Friday, October 24, 2014

Claude Debussy, Master of Impressionism

Achille-Claude Debussy was born to a poor family in France in 1862. Debussy is known as the founder and master of the musical style known as Impressionism, even though he didn't like or use this label himself.

Debussy began studying piano at the age of 7, and by age 11 he was considered a prodigy and was admitted to the Paris Conservatory of Music. At age 22, he won the Prix de Rome, a contest for composers and spent the next several years composing in Italy. He became employed by a wealthy woman and travelled all over Europe and Russia as the family teacher and composer.

During his travels, Debussy heard music from all over the world, and this changed the sounds he used when he composed. He used Russian sounds, folk tunes, and percussion sounds in his writing and made his music sound different by using scales and playing notes together that didn't always sound like the music people were used to hearing.

Debussy died of cancer at age 55 on March 25, 1918.

Words to Remember:

Dissonance - Notes that don't sound "pretty" together. Dissonance builds tension or creates sound pictures.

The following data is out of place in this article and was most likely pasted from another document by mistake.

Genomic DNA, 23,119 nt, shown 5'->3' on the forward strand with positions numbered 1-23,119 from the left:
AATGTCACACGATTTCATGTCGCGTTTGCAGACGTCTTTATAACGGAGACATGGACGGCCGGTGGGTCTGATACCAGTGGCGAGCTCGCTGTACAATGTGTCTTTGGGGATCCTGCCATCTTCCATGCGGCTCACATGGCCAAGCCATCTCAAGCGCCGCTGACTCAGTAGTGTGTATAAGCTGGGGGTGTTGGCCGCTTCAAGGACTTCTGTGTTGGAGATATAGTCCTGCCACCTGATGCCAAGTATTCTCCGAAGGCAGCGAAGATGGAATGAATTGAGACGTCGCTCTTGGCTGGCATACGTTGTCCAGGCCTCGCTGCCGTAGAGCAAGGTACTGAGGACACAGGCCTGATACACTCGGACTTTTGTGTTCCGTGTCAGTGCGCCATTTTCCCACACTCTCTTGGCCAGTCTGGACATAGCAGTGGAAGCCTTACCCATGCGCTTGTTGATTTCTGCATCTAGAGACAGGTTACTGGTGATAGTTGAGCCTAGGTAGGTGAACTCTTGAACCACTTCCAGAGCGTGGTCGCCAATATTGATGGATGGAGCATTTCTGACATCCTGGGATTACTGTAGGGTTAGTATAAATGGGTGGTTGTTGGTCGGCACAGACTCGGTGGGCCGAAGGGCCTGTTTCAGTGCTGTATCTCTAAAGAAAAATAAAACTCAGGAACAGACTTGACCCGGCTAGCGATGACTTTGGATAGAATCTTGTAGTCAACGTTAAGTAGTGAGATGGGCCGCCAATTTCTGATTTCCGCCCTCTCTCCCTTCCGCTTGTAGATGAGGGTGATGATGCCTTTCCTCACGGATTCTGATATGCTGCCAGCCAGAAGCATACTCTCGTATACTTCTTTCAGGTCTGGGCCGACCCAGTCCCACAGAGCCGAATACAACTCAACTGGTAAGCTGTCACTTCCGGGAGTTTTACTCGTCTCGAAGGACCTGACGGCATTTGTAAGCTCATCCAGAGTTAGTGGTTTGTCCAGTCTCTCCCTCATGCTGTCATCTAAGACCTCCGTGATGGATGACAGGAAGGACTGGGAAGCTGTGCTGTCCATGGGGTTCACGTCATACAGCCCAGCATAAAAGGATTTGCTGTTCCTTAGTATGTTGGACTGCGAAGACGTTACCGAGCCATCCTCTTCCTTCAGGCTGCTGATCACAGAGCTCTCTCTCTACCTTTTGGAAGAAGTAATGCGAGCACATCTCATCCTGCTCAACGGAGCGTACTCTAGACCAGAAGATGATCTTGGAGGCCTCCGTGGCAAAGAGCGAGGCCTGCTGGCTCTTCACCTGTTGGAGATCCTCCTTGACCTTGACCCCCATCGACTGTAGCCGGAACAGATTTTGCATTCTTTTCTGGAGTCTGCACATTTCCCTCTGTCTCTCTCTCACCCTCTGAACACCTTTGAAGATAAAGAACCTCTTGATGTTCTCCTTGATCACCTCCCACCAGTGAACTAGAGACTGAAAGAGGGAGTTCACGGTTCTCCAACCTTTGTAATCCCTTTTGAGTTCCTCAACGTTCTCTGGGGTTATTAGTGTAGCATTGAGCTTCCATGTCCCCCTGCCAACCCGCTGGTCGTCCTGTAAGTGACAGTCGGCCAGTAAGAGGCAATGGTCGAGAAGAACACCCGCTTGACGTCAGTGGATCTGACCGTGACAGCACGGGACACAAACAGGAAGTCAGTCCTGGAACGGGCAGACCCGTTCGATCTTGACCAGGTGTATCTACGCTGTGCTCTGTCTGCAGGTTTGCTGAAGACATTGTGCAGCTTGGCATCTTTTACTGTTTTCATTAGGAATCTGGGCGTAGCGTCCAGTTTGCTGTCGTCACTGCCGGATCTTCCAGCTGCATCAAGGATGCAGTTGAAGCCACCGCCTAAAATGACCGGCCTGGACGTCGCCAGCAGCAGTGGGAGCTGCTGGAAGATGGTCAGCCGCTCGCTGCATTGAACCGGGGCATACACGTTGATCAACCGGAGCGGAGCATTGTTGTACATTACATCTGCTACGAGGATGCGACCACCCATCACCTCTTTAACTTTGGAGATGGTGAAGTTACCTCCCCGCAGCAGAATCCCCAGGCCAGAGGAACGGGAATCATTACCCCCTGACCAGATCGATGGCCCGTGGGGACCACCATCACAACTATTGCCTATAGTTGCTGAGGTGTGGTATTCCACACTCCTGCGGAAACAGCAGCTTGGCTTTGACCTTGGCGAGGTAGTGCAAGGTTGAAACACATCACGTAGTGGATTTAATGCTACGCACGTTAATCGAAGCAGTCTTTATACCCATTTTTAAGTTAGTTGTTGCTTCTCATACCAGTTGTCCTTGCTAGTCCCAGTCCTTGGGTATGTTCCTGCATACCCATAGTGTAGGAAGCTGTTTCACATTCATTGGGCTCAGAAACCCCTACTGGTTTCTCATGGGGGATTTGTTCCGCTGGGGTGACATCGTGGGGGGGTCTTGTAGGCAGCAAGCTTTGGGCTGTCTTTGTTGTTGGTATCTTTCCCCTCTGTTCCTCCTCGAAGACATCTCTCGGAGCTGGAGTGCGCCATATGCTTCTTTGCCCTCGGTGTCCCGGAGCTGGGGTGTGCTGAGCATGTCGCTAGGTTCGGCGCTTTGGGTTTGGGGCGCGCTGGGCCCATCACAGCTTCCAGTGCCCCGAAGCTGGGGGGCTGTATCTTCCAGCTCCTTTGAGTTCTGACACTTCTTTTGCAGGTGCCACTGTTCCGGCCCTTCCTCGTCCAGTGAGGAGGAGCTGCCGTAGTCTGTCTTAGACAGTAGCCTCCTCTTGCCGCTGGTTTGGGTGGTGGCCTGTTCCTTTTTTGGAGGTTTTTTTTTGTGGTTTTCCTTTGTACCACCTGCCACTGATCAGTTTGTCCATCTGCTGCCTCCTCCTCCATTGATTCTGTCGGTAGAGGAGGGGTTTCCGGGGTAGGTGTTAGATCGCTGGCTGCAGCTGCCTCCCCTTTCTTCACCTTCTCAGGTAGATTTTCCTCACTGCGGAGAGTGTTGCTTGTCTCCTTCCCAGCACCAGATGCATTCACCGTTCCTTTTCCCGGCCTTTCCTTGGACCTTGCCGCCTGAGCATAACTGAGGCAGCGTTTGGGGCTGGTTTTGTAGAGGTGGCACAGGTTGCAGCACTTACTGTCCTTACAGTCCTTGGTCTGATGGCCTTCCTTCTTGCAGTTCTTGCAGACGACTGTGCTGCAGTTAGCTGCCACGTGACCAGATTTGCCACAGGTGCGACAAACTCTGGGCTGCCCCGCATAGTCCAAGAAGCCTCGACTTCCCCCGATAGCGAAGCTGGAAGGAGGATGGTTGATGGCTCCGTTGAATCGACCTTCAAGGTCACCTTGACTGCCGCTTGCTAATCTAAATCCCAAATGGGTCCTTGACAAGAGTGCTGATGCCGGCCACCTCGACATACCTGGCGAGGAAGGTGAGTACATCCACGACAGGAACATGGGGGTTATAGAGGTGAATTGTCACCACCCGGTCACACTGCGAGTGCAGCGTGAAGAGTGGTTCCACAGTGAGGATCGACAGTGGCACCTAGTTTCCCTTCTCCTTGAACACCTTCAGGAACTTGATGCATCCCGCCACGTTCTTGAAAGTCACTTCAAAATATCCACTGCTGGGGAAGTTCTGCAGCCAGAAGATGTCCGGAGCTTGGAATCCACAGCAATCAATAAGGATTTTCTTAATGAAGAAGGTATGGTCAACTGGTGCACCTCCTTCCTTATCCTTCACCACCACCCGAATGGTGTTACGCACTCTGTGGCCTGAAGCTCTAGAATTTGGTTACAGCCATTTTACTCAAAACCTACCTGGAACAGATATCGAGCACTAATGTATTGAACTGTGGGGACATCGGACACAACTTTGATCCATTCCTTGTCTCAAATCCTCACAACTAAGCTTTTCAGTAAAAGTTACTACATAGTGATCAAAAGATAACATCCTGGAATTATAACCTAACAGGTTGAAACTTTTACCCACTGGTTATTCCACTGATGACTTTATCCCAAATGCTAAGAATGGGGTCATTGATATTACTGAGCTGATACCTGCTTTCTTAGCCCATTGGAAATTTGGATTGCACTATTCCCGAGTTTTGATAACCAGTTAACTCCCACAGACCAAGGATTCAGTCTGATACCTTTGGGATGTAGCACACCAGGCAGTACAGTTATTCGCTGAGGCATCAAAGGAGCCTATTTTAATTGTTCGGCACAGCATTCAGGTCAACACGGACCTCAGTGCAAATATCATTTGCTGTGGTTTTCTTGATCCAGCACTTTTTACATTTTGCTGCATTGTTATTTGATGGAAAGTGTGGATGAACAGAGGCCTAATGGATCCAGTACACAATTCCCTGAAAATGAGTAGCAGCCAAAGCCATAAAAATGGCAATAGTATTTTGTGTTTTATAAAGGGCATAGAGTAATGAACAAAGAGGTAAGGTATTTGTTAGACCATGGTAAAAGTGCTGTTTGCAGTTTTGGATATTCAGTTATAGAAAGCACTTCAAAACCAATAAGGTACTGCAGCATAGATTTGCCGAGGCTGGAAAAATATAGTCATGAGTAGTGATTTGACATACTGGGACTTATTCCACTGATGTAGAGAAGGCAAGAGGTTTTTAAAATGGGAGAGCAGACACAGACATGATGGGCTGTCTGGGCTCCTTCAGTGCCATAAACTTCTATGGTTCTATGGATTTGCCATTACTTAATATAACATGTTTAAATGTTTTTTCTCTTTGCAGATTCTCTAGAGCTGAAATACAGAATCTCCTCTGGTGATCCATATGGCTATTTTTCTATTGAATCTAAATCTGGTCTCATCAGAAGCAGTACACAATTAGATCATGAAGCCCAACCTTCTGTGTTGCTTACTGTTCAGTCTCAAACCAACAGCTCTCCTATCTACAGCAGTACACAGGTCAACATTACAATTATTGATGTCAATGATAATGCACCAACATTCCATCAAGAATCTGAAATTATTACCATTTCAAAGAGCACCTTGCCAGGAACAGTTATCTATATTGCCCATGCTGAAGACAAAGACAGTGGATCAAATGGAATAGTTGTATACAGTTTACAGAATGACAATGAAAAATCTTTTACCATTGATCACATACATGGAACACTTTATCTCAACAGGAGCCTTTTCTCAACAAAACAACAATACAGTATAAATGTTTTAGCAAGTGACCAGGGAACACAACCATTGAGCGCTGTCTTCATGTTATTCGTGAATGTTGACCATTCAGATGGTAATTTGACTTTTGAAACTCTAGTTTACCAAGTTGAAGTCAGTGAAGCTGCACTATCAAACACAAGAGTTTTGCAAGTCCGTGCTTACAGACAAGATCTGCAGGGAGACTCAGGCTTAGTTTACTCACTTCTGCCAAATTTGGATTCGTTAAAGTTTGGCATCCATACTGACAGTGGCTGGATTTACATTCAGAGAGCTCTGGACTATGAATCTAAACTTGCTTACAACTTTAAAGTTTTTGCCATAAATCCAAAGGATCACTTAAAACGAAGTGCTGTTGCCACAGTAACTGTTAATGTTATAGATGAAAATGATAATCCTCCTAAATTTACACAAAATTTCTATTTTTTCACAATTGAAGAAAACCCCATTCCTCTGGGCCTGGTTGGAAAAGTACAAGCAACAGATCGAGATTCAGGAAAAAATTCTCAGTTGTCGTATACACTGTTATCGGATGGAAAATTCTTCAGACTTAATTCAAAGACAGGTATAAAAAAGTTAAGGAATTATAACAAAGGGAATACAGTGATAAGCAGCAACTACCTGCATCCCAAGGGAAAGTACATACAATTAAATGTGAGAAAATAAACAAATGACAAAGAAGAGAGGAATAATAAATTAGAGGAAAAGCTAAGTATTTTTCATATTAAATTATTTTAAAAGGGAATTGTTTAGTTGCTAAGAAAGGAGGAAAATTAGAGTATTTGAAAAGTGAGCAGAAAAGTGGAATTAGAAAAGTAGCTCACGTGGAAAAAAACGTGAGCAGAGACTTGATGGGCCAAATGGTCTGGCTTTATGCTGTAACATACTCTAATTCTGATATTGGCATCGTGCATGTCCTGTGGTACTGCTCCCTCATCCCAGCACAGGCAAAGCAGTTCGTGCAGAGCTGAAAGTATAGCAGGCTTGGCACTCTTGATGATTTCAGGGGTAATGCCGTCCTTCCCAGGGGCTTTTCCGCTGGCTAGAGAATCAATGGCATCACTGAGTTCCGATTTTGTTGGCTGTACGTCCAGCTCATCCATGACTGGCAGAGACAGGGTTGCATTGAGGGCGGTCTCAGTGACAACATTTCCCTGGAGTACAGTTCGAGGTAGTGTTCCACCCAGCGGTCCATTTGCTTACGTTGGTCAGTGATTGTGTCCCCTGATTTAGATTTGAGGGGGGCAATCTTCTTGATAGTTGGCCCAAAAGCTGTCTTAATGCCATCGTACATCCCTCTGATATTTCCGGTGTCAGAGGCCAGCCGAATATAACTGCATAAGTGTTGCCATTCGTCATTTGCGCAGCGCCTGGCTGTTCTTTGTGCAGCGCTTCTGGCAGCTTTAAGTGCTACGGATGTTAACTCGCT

Modes - Scales that move from one white key to the next of the same name without using black keys. (Example: D E F G A B C D)

Pentatonic Scale - A five note scale played all on the black keys (Example: Gb Ab Bb Db Eb)

Whole Tone Scale - A scale made completely of whole steps (Example: C D E F# G# A# B#)

To earn a virtuoso visa this week, play an example of dissonance, a mode, a pentatonic scale, or a whole tone scale at your lesson!

Monday, October 6, 2014

Le vent dans la plaine, by Claude Debussy

Many of our listening selections this year will feature compositions by the most famous Impressionist composer of all time, Claude Debussy.

Do you hear notes that clash? How about big clusters of notes? Notes that are both really high and really low? If you listen really closely, you might even hear some interesting intervals like 4ths.

What do you think this piece is about? (No using Google or asking a French speaking acquaintance!) Why?

To complete this listening challenge, write three things you notice about the music in your notebook, your best guess as to the name of the piece, and three reasons you guessed this.

You'll have the opportunity to write your own Impressionist piece later in the school year!